Photo Courtesy of Lockheed Martin

A Star-Telegram story from yesterday quoted a defense consultant and Lockheed spokespersons as shrugging off concerns that striking machinists will have any impact on the production of F-35 jets, the most expensive — and possibly most complicated — plane ever built.

The story comes a few days after a Star-T columnist happily declared that unions have gone the way of the dinosaur, and uses her experience at newspapers and Barnum and Bailey’s Circus to illustrate that point.

Sure, unions are responsible for the creation of a few workplace safety laws, like ones that prevent the exploitation of children, columnist J.R. Labbe says, but who needs them? Obviously not Lockheed, since its spokespersons have assured everyone that the less experienced, substitute workers are doing just as good a job as the striking machinists who have spent years working on a jet so complicated that its costs have become exorbitant even by Department of Defense standards.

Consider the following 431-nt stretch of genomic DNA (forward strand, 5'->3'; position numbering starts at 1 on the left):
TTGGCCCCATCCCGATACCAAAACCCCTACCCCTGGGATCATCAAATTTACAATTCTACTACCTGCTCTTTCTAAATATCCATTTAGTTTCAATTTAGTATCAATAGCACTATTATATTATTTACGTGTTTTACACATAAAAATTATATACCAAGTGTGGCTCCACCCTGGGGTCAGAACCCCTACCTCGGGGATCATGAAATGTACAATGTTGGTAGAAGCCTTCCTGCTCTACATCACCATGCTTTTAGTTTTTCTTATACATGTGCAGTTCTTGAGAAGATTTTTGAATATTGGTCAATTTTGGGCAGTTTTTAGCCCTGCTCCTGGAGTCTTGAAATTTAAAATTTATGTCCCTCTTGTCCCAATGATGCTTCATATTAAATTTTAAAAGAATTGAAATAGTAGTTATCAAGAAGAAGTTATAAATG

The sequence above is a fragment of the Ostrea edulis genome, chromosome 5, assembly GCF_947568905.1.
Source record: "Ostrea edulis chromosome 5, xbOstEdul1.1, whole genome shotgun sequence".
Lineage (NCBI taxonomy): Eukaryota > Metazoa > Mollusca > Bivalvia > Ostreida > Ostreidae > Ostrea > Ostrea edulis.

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Doesn’t that suggest union rules are “counterproductive in today’s modern manufacturing plant?” Labbe asks. It’s possible. But before we accept as gospel the assurances from one of the most controversial corporations in American history, it’s worth taking into account that the DoD inspectors asked for delays in flight safety tests just a few months ago.

Striking union members warned about just those kinds of problems in Wednesday’s Star-T story.

They say that those tests are being overseen by workers not specifically trained to handle them. Maybe that’s not a problem, but it still seems a little early to start talking about the hidden “thorns” in the union rosebushes.